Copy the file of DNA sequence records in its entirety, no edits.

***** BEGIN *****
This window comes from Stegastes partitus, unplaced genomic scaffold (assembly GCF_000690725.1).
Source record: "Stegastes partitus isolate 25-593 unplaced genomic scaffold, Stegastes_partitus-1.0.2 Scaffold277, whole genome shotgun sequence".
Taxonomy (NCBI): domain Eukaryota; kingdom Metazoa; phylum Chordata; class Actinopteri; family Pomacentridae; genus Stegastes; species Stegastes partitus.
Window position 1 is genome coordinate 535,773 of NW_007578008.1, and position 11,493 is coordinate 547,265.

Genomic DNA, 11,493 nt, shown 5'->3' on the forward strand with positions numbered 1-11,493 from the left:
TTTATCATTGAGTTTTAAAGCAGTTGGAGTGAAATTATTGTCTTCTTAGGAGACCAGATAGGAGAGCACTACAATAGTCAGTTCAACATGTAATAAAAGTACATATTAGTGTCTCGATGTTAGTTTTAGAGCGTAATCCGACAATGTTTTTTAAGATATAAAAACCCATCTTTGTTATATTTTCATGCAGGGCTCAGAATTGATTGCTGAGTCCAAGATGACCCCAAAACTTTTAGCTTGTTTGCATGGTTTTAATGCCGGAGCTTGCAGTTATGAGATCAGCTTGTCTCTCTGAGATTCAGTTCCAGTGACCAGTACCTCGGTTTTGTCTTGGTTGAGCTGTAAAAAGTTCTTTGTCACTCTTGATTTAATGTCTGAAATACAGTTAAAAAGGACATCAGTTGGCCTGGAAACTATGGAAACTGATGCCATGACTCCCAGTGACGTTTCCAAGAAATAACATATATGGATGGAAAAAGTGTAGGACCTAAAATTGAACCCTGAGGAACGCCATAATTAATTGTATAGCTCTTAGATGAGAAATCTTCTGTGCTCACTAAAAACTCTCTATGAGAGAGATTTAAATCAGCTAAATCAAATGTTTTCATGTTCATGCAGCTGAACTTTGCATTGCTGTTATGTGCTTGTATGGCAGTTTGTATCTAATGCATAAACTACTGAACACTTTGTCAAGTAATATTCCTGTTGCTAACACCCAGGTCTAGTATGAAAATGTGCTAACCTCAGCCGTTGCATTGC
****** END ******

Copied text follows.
This window comes from Stegastes partitus, unplaced genomic scaffold (assembly GCF_000690725.1).
Source record: "Stegastes partitus isolate 25-593 unplaced genomic scaffold, Stegastes_partitus-1.0.2 Scaffold277, whole genome shotgun sequence".
Taxonomy (NCBI): domain Eukaryota; kingdom Metazoa; phylum Chordata; class Actinopteri; family Pomacentridae; genus Stegastes; species Stegastes partitus.
Window position 1 is genome coordinate 535,773 of NW_007578008.1, and position 11,493 is coordinate 547,265.

Genomic DNA, 11,493 nt, shown 5'->3' on the forward strand with positions numbered 1-11,493 from the left:
TTTATCATTGAGTTTTAAAGCAGTTGGAGTGAAATTATTGTCTTCTTAGGAGACCAGATAGGAGAGCACTACAATAGTCAGTTCAACATGTAATAAAAGTACATATTAGTGTCTCGATGTTAGTTTTAGAGCGTAATCCGACAATGTTTTTTAAGATATAAAAACCCATCTTTGTTATATTTTCATGCAGGGCTCAGAATTGATTGCTGAGTCCAAGATGACCCCAAAACTTTTAGCTTGTTTGCATGGTTTTAATGCCGGAGCTTGCAGTTATGAGATCAGCTTGTCTCTCTGAGATTCAGTTCCAGTGACCAGTACCTCGGTTTTGTCTTGGTTGAGCTGTAAAAAGTTCTTTGTCACTCTTGATTTAATGTCTGAAATACAGTTAAAAAGGACATCAGTTGGCCTGGAAACTATGGAAACTGATGCCATGACTCCCAGTGACGTTTCCAAGAAATAACATATATGGATGGAAAAAGTGTAGGACCTAAAATTGAACCCTGAGGAACGCCATAATTAATTGTATAGCTCTTAGATGAGAAATCTTCTGTGCTCACTAAAAACTCTCTATGAGAGAGATTTAAATCAGCTAAATCAAATGTTTTCATGTTCATGCAGCTGAACTTTGCATTGCTGTTATGTGCTTGTATGGCAGTTTGTATCTAATGCATAAACTACTGAACACTTTGTCAAGTAATATTCCTGTTGCTAACACCCAGGTCTAGTATGAAAATGTGCTAACCTCAGCCGTTGCATTGC